The Many Faces of Grief

Usually when we think of the word grief it implies a negative connotation, and quite honestly, I’m sure we can all understand why. Websters defines grief as, “deep and poignant distress.”

During the early days of walking this grief journey I could think of nothing else other than the deep sadness and missing my daughter. The hollowness I felt inside. That very early stage and face of grief was like no other time in my life. Darkness, disbelief, and distress consumed my every waking thought.

As the days churned by the look of grief began to take on another face – loneliness. The missing and longing for what was, what could have been, go hand in hand like soul sisters. A place you sit, alone with your thoughts. Friends and family have gone on with their lives and you are left alone, in the brokenness of what remains.

These are all normal responses to grief.  Those who have gone before me on this journey continue to encourage that the darkness will not always be so dark. The pain, not so sharp. The emptiness and void left behind, although still remaining, will not be so wide and gaping.

There came a time I knew I couldn’t sit in that darkness forever and began crying out to the Lord. I needed help. I needed salve for my broken heart. I already knew there was no one on this side of heaven who could heal my heart and take the deepest sadness away. I knew I needed someone to help me walk this road and make it through the many faces of grief or I simply would not survive.

As I sat outside, I began to see and hear so much that was going on around me. The trees were green, the emerging colors of spring had popped up everywhere, the echo of a owl in the distance, the songs of the birds as they made their nests and tried to discreetly lay their eggs, and even the loud chattering of those annoying squirrels brought a smile to my face. I began to realize that these were also faces – faces of life taking place in the middle of the grief.  

Out of nowhere I began to hear the words to one of the most well know psalms in the Holy Bible, Psalm 23. I decided to look it up and began reading various translations. These were no longer words on paper, but they became alive to me.   

1 Because the Lord is my Shepherd, I have everything I need!
2-3 He lets me rest in the meadow grass and leads me beside the quiet streams. He gives me new strength.
4 Even when walking through the dark valley of death I will not be afraid, for you are close beside me, guarding, guiding all the way. (Ps 23:1-4 TLB)

Excerpts from another translation:

True to your word,
you let me catch my breath
and send me in the right direction.
4 Even when the way goes through
Death Valley,
I’m not afraid
when you walk at my side.
5You revive my drooping head;
my cup brims with blessing.
6 Your beauty and love chase after me
every day of my life. (Ps 23 1-6, MSG)

Oh my gosh, this was hope for my weary soul! So even though we are still walking this grief journey, and we are going through the valley of death, He lets us catch our breath and sets us in the right direction! Wow! He revives my drooping head! Yes, Lord, my head needs to be lifted up!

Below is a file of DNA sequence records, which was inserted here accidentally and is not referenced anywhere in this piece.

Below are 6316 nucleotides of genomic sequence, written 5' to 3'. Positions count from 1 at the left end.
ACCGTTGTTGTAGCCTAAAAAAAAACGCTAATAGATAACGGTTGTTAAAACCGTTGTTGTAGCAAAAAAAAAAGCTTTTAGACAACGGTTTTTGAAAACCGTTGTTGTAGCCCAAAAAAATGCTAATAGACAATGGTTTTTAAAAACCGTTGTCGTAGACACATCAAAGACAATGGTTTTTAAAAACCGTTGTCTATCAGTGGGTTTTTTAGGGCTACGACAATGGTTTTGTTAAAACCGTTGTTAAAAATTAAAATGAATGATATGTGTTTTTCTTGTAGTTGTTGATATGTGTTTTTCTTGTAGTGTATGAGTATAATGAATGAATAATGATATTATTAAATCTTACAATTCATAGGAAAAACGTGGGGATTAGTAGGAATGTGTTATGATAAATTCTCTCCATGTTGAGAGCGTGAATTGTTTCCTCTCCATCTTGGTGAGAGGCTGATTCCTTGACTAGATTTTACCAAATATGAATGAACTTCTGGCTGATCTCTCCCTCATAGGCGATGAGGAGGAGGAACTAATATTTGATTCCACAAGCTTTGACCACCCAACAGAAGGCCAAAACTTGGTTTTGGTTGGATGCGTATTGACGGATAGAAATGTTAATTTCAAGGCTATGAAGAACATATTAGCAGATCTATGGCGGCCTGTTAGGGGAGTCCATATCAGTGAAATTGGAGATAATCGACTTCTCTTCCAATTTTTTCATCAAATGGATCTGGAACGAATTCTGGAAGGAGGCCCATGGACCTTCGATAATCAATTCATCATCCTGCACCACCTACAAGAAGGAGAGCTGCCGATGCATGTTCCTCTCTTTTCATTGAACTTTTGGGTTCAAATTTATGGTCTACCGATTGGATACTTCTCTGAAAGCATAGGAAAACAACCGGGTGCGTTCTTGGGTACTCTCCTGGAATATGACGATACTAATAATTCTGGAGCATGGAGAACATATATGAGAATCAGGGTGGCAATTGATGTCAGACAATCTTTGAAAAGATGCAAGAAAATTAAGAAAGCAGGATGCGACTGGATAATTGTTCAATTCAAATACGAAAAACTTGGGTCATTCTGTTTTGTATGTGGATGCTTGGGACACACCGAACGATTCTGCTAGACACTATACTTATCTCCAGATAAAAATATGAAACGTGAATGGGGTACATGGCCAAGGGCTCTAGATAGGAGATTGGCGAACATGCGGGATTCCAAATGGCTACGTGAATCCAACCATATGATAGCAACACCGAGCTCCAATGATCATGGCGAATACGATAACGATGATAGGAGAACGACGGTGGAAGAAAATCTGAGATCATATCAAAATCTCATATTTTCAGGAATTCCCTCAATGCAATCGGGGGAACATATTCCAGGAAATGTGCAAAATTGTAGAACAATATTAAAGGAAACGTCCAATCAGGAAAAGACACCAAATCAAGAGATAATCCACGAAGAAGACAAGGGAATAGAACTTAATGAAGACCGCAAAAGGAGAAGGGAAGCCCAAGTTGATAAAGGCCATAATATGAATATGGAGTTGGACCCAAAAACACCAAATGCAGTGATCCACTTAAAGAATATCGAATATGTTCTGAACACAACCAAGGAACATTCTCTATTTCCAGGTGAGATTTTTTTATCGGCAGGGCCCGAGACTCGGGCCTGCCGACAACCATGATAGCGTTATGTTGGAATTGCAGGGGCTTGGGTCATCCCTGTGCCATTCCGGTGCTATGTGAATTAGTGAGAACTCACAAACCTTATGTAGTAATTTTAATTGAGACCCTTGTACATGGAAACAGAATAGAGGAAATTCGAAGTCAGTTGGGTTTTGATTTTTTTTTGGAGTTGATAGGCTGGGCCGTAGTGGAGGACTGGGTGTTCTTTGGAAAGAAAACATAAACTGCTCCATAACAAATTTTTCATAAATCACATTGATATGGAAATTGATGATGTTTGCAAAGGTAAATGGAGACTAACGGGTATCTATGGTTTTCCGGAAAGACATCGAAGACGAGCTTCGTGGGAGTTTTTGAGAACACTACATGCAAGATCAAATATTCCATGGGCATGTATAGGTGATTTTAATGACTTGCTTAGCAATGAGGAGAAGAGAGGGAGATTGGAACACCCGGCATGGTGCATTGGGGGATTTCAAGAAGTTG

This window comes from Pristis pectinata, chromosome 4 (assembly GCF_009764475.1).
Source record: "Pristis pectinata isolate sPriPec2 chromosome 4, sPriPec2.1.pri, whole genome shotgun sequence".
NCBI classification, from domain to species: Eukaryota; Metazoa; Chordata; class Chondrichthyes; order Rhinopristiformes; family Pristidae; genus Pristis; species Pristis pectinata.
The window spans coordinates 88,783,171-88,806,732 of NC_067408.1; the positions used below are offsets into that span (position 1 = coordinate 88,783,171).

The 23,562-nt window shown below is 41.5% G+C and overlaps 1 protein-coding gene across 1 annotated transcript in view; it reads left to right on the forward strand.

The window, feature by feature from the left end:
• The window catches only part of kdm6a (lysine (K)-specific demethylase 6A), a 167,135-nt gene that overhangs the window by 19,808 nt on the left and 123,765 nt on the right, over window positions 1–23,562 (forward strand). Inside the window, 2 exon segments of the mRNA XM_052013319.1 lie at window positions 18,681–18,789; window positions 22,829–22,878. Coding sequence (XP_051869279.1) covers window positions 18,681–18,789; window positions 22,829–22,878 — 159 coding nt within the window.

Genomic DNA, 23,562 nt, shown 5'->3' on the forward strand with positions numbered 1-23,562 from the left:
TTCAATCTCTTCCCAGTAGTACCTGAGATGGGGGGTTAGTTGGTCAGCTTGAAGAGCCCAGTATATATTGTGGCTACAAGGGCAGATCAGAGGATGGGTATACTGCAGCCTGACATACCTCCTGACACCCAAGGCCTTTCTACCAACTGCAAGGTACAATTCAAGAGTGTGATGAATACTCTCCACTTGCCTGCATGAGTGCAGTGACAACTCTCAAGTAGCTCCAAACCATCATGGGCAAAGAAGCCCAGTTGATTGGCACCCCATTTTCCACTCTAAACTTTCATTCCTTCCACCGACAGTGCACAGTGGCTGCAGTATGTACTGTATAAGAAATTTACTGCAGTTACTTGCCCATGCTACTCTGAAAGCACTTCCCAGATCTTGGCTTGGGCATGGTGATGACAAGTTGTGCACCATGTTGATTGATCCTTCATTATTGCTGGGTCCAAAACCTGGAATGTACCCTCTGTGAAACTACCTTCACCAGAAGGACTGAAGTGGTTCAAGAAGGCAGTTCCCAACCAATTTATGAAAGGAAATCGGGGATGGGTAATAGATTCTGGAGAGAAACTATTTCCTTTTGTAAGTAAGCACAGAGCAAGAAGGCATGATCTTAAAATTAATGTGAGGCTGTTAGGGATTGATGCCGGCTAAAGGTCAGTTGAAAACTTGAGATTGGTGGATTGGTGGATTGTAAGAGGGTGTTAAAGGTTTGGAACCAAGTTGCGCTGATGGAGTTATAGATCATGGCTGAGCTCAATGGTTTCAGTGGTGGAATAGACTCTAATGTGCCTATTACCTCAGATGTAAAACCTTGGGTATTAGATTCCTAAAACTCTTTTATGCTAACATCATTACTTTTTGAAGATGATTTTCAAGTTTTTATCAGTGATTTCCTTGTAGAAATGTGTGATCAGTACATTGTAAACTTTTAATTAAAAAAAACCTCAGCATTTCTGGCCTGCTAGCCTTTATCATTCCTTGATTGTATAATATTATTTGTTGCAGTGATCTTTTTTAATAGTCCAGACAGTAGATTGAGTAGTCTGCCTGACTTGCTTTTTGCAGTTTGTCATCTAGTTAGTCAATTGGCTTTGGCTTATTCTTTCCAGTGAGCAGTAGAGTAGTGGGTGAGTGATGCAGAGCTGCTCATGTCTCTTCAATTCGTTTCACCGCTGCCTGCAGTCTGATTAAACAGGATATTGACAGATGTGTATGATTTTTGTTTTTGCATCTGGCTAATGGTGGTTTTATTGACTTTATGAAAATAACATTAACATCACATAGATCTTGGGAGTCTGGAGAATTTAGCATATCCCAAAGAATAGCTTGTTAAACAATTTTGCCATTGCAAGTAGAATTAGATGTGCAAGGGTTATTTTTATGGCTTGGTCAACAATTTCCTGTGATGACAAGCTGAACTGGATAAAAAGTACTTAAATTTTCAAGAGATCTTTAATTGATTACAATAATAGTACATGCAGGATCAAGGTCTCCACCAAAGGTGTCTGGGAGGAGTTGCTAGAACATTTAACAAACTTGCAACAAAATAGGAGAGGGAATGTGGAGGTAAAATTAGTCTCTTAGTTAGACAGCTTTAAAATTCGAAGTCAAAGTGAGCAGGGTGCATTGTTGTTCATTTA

As time continues to pass and I remain walking this journey, I’m thankful for yet the other faces of grief. Compassion. Understanding. Empathy. Yes, these are also faces of grief, too.

These faces have become illuminated in my life more so than ever before. If given a choice I would not have asked to be placed on this grief journey. None of us would have asked for our loved one to be taken from our lives. But in viewing this in a positive way, I ask myself,
“Would the faces of compassion, understanding and empathy ever made its way into my heart as strongly as it is now, if I had not first had to endure the faces of grief, distress, darkness, sadness, or loneliness?”

When the worst of the worst has happened in your life, it gives many moments of pause. Instead of rushing from one thing to another I now stop and look around. I seem to take more notice of those around me who are hurting and in need.

I’ve learned that things are no longer so important. It’s not things at all, it’s people and the heart of those who surround us.

This journey may continue to be a winding, continuous loop, with ever-changing paths reminiscent of a rollercoaster, but remember, there is someone who is the lifter of our drooping heads! May today be a day where you realize you can stop, catch your breath, and be turned in a new direction. Let today be the day you can have Hope During Loss.

Published by pat

Mom. Wife. Honey. Jesus-Girl. Love to travel, cook, make beautiful things grow and spend time with family & friends.

10 thoughts on “The Many Faces of Grief

  1. Patty your post always touches my heart❤️😘 thank you for sharing your deepest thoughts and feelings❤️

  2. Once again, the transparency of your wounded heart shows us that although grief is dark, you can still see & experience life around you. Your expressions of your grief journey have literally illuminated the way for the rest of us who have different steps of mourning to follow.

  3. I feel very much the same with the thoughts that Kathleen, Patty, and Virginia posted. Thank you for your continuing sharing. Blessings, Jean

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